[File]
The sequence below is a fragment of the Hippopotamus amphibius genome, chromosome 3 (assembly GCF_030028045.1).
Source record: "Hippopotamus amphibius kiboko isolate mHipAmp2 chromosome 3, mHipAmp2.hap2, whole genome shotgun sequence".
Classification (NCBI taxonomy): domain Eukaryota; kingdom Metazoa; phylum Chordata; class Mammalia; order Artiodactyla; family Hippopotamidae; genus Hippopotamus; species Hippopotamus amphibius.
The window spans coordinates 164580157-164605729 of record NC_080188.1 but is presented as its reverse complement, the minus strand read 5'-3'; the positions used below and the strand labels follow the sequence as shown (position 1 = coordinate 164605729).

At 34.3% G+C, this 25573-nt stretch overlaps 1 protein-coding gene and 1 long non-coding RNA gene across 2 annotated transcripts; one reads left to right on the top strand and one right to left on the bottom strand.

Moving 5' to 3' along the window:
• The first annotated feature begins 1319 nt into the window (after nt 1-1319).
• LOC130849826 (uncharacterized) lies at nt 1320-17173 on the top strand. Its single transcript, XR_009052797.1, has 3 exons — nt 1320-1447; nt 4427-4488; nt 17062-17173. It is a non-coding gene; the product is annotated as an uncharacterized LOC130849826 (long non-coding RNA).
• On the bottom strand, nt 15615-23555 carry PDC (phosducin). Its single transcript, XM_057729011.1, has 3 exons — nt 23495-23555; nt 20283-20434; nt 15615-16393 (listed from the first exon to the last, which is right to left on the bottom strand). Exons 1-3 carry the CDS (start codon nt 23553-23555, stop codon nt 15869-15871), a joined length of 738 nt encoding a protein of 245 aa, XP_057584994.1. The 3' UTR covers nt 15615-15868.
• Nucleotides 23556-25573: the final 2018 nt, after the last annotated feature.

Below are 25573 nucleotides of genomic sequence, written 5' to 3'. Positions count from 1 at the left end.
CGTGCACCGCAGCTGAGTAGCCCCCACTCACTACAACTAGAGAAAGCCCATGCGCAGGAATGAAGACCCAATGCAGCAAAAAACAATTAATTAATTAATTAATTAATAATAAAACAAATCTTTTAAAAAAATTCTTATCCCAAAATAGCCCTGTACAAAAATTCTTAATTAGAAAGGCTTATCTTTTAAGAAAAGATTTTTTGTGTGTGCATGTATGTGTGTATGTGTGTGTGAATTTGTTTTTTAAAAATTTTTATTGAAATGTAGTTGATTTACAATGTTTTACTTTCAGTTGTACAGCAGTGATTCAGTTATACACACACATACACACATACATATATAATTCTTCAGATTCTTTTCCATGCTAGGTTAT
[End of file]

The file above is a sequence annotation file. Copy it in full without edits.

The sequence below is a fragment of the Hippopotamus amphibius genome, chromosome 3 (assembly GCF_030028045.1).
Source record: "Hippopotamus amphibius kiboko isolate mHipAmp2 chromosome 3, mHipAmp2.hap2, whole genome shotgun sequence".
Classification (NCBI taxonomy): domain Eukaryota; kingdom Metazoa; phylum Chordata; class Mammalia; order Artiodactyla; family Hippopotamidae; genus Hippopotamus; species Hippopotamus amphibius.
The window spans coordinates 164580157-164605729 of record NC_080188.1 but is presented as its reverse complement, the minus strand read 5'-3'; the positions used below and the strand labels follow the sequence as shown (position 1 = coordinate 164605729).

At 34.3% G+C, this 25573-nt stretch overlaps 1 protein-coding gene and 1 long non-coding RNA gene across 2 annotated transcripts; one reads left to right on the top strand and one right to left on the bottom strand.

Moving 5' to 3' along the window:
• The first annotated feature begins 1319 nt into the window (after nt 1-1319).
• LOC130849826 (uncharacterized) lies at nt 1320-17173 on the top strand. Its single transcript, XR_009052797.1, has 3 exons — nt 1320-1447; nt 4427-4488; nt 17062-17173. It is a non-coding gene; the product is annotated as an uncharacterized LOC130849826 (long non-coding RNA).
• On the bottom strand, nt 15615-23555 carry PDC (phosducin). Its single transcript, XM_057729011.1, has 3 exons — nt 23495-23555; nt 20283-20434; nt 15615-16393 (listed from the first exon to the last, which is right to left on the bottom strand). Exons 1-3 carry the CDS (start codon nt 23553-23555, stop codon nt 15869-15871), a joined length of 738 nt encoding a protein of 245 aa, XP_057584994.1. The 3' UTR covers nt 15615-15868.
• Nucleotides 23556-25573: the final 2018 nt, after the last annotated feature.

Below are 25573 nucleotides of genomic sequence, written 5' to 3'. Positions count from 1 at the left end.
CGTGCACCGCAGCTGAGTAGCCCCCACTCACTACAACTAGAGAAAGCCCATGCGCAGGAATGAAGACCCAATGCAGCAAAAAACAATTAATTAATTAATTAATTAATAATAAAACAAATCTTTTAAAAAAATTCTTATCCCAAAATAGCCCTGTACAAAAATTCTTAATTAGAAAGGCTTATCTTTTAAGAAAAGATTTTTTGTGTGTGCATGTATGTGTGTATGTGTGTGTGAATTTGTTTTTTAAAAATTTTTATTGAAATGTAGTTGATTTACAATGTTTTACTTTCAGTTGTACAGCAGTGATTCAGTTATACACACACATACACACATACATATATAATTCTTCAGATTCTTTTCCATGCTAGGTTAT